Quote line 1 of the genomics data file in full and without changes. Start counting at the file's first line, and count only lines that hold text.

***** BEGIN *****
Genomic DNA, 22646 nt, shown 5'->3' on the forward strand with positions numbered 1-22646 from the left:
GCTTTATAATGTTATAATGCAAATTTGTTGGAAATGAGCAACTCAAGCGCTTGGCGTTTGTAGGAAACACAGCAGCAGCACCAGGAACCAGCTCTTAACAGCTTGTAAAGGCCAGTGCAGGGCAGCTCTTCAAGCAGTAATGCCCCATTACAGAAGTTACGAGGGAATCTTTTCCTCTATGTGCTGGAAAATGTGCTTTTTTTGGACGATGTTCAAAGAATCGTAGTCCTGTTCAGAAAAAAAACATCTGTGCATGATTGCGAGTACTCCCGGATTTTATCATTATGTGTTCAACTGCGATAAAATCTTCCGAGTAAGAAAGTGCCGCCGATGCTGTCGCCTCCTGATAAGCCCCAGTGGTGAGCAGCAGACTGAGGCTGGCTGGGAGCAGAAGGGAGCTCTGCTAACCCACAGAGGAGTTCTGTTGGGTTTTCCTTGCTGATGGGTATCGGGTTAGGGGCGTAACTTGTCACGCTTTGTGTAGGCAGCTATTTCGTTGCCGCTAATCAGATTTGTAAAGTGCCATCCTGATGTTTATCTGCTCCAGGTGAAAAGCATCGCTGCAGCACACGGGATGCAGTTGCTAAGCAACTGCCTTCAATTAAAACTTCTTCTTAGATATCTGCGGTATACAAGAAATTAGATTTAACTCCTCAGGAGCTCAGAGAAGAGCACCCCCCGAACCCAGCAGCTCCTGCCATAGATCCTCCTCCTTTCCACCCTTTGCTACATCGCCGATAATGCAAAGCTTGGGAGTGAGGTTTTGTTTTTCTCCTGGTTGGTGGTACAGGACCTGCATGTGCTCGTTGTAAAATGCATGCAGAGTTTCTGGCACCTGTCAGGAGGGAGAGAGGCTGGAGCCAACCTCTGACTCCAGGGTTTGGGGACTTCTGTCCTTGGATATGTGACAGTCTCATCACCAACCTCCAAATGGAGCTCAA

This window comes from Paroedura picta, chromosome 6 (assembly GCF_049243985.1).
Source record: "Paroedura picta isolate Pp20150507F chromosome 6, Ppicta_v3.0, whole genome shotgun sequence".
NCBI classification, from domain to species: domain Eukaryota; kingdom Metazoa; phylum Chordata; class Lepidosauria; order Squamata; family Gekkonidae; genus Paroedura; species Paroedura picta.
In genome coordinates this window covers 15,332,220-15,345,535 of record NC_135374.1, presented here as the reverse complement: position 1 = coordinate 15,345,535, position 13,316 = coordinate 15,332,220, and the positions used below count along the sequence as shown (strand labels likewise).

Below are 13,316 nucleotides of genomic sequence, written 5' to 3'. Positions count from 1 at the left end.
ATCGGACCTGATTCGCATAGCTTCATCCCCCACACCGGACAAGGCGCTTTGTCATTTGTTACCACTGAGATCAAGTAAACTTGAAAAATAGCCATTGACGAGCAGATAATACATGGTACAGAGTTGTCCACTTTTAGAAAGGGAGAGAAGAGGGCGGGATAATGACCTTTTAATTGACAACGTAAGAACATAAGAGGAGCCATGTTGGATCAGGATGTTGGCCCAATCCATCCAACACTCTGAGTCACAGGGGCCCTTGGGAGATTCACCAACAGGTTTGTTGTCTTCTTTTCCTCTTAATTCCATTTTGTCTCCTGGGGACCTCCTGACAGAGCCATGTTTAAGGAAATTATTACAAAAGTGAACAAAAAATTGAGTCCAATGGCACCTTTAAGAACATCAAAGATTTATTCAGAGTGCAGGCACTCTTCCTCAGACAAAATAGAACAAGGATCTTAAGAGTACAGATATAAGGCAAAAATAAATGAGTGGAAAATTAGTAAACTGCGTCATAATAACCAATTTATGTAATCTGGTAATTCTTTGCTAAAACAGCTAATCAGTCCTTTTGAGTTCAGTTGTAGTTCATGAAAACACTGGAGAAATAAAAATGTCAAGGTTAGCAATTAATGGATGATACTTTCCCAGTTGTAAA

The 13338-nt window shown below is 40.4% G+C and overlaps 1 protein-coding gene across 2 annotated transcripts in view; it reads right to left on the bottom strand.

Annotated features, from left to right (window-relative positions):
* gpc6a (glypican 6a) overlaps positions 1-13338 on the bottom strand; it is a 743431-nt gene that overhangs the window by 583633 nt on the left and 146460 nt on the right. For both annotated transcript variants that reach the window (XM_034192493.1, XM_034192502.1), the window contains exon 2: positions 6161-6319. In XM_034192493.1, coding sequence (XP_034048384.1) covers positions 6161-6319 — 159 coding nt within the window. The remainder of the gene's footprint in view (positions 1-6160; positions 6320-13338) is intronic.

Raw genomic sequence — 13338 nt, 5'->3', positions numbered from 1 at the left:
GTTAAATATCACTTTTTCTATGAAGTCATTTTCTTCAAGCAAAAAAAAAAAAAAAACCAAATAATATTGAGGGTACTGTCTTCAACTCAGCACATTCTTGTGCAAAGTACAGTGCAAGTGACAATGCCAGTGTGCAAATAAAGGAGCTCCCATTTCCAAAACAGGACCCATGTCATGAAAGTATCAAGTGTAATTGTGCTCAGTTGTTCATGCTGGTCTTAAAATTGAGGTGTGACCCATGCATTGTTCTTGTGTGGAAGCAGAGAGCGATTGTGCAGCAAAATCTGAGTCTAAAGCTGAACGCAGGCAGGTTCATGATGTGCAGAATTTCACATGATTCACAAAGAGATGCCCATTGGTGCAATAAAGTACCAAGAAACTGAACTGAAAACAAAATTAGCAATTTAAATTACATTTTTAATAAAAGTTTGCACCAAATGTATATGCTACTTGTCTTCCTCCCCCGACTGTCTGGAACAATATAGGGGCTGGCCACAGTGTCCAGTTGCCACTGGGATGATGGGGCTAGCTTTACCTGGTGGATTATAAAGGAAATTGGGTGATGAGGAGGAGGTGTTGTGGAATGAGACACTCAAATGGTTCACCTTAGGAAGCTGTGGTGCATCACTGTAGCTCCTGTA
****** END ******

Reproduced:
Genomic DNA, 22646 nt, shown 5'->3' on the forward strand with positions numbered 1-22646 from the left: